Attractions in New Zealand
December 23, 2019
There’s a lively arts scene with heaps going on in music, theatre, film and comedy. And you get a good dose of annual leave plus public holidays so there’s plenty of time to enjoy all the great things New Zealand has to offer. You also get to choose the lifestyle you’ve dreamed of – whether it’s a modern apartment in a lively urban environment, a home with a garden and room for the kids to play, somewhere by the seaside or maybe a rural retreat. You’ll enjoy the food and wine here, and you certainly won’t miss those big commutes.
New Zealand is one big natural playground – and you'll get plenty of opportunities to enjoy the outdoors.
Hit the water
New Zealand is geographically long and skinny so wherever you choose to live you’re never more than 100km or so from the sea. Our beaches are usually sandy, the water quality is great, and there’s some seriously good surf to be found.
There are many rivers and lakes, especially in the South Island, and plenty of opportunities for boating, fishing, kayaking, windsurfing, kite boarding and canoeing. There’s great sailing too, especially in Auckland, our ‘City of Sails’. In some countries these sorts of activities are only accessible to those with deep pockets, but not in New Zealand.
If you enjoy being in, on or under the water, you will be right in your element here in New Zealand.
Get into the countryside
You’re also never far from countryside and the New Zealand bush. Nearly a third of our land area is in national parks or other protected areas ideal for tramping (trekking), hunting, camping and family holidays. Even the cities offer huge natural reserves ideal for walking, picnicking or mountain biking (New Zealand has some of the most spectacular cycling trails in the world). New Zealand is famous for its mountains, especially the Southern Alps, and there’s good winter skiing in both islands, not to mention climbing. There are so many ways you can indulge your favourite past time (or try something new).
Remember, we’re the people who invented bungee jumping, black-water rafting and zorbing. Adventure is in our DNA. Literally thousands of red blooded everyday Kiwis, men and women, train for and compete in endurance events. They include our most famous triathlon of all, the Coast to Coast where competitors cross the South Island’s Tasman shore, race over the alps then down to the Pacific shore in Christchurch.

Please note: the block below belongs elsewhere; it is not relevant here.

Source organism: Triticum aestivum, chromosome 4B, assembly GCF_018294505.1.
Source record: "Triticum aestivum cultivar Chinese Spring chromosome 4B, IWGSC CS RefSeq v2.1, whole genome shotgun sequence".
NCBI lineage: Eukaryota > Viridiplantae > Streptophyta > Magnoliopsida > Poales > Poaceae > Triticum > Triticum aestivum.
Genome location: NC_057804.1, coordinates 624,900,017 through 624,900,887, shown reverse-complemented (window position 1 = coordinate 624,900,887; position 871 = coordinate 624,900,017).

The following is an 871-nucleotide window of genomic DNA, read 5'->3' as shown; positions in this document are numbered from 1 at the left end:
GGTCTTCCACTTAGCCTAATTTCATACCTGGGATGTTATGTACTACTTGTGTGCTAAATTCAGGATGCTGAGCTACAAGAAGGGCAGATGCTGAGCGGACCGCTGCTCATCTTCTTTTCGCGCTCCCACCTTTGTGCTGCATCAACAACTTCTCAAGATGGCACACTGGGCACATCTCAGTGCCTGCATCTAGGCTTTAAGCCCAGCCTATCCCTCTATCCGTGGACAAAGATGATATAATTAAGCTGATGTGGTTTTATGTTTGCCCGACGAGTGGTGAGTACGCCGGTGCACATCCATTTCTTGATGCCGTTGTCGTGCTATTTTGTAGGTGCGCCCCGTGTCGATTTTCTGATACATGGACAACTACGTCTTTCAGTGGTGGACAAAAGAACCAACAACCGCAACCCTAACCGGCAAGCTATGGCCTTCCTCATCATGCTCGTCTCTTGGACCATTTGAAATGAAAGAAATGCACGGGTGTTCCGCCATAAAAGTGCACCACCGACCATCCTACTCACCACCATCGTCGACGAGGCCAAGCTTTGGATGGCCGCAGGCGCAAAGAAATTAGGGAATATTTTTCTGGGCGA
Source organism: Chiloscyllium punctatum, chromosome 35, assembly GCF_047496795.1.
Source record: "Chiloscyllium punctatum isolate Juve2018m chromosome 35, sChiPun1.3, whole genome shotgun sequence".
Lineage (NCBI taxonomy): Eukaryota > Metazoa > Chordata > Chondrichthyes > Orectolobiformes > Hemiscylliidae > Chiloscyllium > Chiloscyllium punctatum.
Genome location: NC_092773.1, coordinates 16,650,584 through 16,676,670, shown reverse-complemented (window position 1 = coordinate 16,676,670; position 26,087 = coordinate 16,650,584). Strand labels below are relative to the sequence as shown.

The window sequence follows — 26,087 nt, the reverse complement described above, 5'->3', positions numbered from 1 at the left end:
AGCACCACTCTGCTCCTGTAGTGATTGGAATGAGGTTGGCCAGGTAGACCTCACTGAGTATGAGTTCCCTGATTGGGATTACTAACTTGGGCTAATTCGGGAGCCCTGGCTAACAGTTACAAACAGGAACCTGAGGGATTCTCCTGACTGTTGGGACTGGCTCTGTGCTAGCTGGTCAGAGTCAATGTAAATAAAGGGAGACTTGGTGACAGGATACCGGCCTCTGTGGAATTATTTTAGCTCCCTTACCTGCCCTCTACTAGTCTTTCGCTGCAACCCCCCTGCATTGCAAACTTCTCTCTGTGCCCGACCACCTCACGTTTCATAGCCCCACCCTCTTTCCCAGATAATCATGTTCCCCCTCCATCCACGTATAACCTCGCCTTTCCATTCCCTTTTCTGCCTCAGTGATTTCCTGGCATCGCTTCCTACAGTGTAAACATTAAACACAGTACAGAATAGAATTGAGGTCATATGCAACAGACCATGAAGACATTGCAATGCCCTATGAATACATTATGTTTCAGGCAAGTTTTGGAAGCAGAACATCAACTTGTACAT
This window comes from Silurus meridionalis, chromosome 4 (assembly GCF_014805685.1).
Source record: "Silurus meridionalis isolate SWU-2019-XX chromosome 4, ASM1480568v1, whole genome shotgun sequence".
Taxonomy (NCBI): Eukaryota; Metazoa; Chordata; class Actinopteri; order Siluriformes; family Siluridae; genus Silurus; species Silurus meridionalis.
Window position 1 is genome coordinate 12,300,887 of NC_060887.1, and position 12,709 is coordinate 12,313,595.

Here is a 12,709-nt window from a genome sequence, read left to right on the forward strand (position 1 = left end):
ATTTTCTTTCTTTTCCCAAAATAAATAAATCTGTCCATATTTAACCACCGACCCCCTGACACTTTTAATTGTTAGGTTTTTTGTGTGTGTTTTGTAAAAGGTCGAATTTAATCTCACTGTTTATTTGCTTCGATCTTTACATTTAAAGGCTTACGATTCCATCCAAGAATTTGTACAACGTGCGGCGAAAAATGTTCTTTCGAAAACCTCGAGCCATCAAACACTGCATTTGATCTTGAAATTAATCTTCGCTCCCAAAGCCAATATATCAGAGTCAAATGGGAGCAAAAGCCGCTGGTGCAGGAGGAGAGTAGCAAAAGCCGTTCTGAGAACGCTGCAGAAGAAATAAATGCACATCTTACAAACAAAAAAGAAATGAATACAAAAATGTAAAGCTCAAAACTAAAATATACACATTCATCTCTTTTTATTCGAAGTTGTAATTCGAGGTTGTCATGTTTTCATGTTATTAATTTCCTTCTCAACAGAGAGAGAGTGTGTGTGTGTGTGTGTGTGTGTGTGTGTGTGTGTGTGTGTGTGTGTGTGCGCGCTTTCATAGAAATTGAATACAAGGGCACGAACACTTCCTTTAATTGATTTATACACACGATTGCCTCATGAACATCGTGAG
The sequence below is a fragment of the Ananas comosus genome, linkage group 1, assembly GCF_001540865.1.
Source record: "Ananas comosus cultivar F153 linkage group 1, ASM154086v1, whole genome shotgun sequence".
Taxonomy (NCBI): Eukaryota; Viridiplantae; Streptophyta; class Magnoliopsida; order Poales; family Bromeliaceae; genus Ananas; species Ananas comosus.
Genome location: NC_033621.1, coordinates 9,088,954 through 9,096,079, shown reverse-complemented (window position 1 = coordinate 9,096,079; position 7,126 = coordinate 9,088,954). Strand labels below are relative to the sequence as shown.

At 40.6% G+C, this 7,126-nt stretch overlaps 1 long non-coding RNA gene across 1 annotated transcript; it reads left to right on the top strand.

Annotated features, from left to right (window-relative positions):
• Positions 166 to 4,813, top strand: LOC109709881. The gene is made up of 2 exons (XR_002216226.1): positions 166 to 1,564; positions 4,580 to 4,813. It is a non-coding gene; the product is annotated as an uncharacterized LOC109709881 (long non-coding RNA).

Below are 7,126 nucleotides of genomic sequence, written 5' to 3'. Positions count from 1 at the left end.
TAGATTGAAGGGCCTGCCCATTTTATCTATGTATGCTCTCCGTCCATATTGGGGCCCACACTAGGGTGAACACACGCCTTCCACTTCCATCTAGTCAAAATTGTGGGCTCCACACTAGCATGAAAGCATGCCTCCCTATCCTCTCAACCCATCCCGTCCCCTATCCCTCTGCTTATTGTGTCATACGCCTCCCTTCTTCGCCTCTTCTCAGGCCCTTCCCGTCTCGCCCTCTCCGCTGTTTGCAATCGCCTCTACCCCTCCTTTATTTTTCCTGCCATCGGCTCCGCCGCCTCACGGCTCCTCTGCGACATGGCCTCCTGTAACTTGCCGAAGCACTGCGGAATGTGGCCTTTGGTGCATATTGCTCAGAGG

Beyond the attractions of the outdoors life, you’ll find New Zealand has another face – reflected in a lively and growing arts culture.
Art, music, drama
There are excellent galleries and museums to explore in most centres, a world-class national orchestra and strong regional orchestras. All the main centres have professional theatre companies and there are national ballet and opera companies.
Both Wellington and Auckland host international arts festivals in alternate years attracting big-name acts, and there are a host of other local and speciality festivals. Amongst them is the World of Wearable Arts festival, an exuberant celebration of inventiveness in the textile arts that sells out annually.
Film, music, comedy
If film is your thing, you won’t miss out here – remember, we nurtured Peter Jackson, Director of the Lord of the Rings and the Hobbit. Towns and cities have cinemas large and small screening family blockbusters, international art house movies and the products of the surprisingly strong local film-making industry.
Kiwi popular music is strong – from rock and reggae to dub and hip-hop – while world music fans flock to the World of Music Arts and Dance (WOMAD) festival held annually in New Plymouth’s beautiful Brooklands Bowl. Many major rock and pop acts tour to our larger cities, and the smaller scale of our venues means you often get more of a close-up experience than you would in huge stadiums elsewhere.
Food, glorious food!
We really enjoy our food, and we make the most of the vast range that is produced on our doorstep and delivered fresh to our supermarkets. We’re major producers of pasture-fed lamb, venison and beef. Seafood, dairy products, fruit and vegetables are abundant and are about the same price as what you'd expect in your home country. Reflecting our increasingly multi-cultural society you’ll find a good and growing range of ethnic restaurants and food outlets (with plenty of organic options), particularly in our cities.
New Zealand's wine and food is amongst the best in the world. Taste is everything - whether it be from freshly harvested produce from gardens, land or sea. our vibrant (and increasingly sophisticated) hospitality sector offers something for everyone – from the full range of ethnic cuisine, fine dining to casual outdoor meals, tastings at the cellar door, mingling with local producers at farmers markets, or an authentic Māori hangi experience.